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J Fungi (Basel). 2018 Feb 8;4(1). pii: E23. doi: 10.3390/jof4010023.

Inner Leaf Gel of Aloe striata Induces Adhesion-Reducing Morphological Hyphal Aberrations.

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Department of Microbiology, Miami University, Oxford, OH 45056, USA.
Department of Biology, Miami University, Oxford, OH 45056, USA.
Department of Microbiology, Miami University, Oxford, OH 45056, USA.


Fungi, particularly molds that are cosmopolitan in soils, are frequent etiologic agents of opportunistic mycoses. Members of the Fusarium solani and Fusarium oxysporum species complexes are the most commonly implicated etiologic agents of opportunistic fusarial infections in mammals, while Paecilomyces variotii is one of the most frequently encountered Paecilomyces species in human infections. Prevention and treatment of these mycoses are problematic because available antimycotics are limited and often have toxic side effects. Popular folk medicines, such as the inner leaf gel from Aloe spp., offer potential sources for novel antimycotic compounds. To screen for antifungal properties of Aloe striata, we treated conidia of three strains each of F. solani, F. oxysporum, and P. variotii with homogenized and filtered inner leaf gel. Exposure to gel homogenates caused minimal inhibition of conidial germination in tested strains. However, it significantly increased the frequency of hyphal aberrations characterized by increased hyphal diameters that resulted in intervals of non-parallel cell walls. Non-parallel cell walls ostensibly reduce total hyphal surface area available for adhesion. We found a significant decrease in the ability of aberrated P. variotii hyphae to remain adhered to microscope slides after repeated washing with reverse osmosis water. Our results suggest that treatment with A. striata contributes to a decrease in the adhesion frequency of tested P. variotii strains.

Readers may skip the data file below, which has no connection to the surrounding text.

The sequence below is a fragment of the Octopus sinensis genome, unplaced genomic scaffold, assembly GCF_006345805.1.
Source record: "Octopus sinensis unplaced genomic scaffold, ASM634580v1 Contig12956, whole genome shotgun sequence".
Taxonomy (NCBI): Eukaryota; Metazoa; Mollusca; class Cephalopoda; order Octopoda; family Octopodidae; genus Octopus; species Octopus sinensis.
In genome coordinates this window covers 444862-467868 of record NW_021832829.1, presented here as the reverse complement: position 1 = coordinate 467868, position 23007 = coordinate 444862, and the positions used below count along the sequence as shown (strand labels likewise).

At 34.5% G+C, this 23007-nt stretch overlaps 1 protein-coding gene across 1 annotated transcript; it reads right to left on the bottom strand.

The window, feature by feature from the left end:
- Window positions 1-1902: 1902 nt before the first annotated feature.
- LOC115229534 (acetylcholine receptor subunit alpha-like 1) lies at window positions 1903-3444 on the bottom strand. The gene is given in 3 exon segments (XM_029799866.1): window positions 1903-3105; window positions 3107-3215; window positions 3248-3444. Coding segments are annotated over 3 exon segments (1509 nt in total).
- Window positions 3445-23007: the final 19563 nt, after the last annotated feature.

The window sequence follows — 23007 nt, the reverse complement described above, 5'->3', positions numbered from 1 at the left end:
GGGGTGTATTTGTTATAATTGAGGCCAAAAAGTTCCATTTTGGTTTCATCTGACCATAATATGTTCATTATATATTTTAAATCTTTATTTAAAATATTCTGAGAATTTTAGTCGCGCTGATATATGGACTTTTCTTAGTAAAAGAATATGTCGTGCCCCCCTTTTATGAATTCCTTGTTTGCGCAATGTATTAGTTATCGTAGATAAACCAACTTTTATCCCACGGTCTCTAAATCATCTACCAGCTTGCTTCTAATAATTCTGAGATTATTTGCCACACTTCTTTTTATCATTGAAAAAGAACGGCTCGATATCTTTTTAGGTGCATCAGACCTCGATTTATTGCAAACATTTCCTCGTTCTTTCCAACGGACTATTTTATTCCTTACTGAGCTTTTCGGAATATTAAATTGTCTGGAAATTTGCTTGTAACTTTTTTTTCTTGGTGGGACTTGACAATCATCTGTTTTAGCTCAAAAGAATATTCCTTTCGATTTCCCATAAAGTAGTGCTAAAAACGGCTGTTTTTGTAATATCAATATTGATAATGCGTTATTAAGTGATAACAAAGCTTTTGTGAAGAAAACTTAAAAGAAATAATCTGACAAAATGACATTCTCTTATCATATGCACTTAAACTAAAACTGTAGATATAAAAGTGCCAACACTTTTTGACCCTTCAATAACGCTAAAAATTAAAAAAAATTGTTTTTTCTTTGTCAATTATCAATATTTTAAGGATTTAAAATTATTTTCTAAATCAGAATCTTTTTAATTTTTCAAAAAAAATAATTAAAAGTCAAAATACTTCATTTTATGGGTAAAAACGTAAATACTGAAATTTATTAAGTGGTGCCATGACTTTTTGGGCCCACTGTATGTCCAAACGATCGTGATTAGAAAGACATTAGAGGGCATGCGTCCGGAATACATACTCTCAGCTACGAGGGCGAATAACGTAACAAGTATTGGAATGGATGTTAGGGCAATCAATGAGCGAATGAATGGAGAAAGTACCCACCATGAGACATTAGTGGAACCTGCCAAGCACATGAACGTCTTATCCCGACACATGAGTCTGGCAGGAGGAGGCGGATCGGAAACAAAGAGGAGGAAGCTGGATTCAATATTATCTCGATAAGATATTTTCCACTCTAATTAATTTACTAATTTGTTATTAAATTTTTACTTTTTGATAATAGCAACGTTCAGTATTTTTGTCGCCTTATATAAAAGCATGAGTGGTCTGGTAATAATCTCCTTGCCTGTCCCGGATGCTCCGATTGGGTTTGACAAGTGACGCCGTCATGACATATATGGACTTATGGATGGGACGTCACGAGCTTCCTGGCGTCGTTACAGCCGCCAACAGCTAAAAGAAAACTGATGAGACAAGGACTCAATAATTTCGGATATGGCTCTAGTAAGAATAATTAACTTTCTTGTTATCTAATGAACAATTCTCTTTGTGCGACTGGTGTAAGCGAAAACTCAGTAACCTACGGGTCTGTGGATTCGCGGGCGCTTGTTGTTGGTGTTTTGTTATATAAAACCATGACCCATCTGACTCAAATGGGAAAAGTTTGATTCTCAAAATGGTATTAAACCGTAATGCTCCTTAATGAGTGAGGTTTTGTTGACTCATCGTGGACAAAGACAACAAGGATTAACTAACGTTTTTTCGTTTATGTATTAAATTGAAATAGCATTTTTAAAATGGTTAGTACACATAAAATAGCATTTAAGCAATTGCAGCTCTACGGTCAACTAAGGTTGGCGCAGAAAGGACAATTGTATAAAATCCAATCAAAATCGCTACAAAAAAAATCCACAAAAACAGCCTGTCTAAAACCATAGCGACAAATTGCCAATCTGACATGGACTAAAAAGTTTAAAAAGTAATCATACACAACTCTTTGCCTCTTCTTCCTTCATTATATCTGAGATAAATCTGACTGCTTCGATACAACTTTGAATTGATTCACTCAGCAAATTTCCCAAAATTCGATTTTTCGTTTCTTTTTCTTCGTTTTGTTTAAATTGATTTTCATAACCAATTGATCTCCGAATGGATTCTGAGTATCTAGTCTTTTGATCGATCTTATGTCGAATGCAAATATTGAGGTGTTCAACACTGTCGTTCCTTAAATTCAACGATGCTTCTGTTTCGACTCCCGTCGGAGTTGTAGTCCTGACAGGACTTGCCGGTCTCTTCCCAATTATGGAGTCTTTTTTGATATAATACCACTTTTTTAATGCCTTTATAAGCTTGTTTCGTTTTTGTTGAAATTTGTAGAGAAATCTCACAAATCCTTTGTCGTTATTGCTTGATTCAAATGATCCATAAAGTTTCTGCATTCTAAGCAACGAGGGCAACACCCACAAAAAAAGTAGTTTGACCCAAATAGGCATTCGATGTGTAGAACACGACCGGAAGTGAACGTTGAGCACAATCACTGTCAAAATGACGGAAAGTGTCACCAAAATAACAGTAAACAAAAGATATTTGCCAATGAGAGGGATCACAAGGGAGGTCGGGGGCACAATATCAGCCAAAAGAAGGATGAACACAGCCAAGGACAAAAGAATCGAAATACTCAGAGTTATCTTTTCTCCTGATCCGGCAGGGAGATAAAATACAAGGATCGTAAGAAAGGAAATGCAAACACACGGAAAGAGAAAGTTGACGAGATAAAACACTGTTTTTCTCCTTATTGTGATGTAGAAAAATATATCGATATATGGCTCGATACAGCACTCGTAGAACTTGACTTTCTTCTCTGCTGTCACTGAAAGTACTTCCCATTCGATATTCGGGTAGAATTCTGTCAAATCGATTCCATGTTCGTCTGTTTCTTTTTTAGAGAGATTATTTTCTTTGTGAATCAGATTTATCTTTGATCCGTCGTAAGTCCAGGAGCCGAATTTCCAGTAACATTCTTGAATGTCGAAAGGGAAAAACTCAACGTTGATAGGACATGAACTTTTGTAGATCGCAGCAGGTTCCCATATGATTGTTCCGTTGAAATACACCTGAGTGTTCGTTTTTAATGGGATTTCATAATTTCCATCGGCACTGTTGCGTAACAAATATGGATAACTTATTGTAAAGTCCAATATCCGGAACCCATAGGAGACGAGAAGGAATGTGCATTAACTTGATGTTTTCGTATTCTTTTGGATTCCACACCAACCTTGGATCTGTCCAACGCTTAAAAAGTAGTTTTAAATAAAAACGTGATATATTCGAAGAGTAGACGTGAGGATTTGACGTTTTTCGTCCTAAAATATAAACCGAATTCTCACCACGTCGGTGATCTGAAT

Aloe; Aloe striata; Fusarium; Paecilomyces; aberrations; adhesion; antifungal; germination

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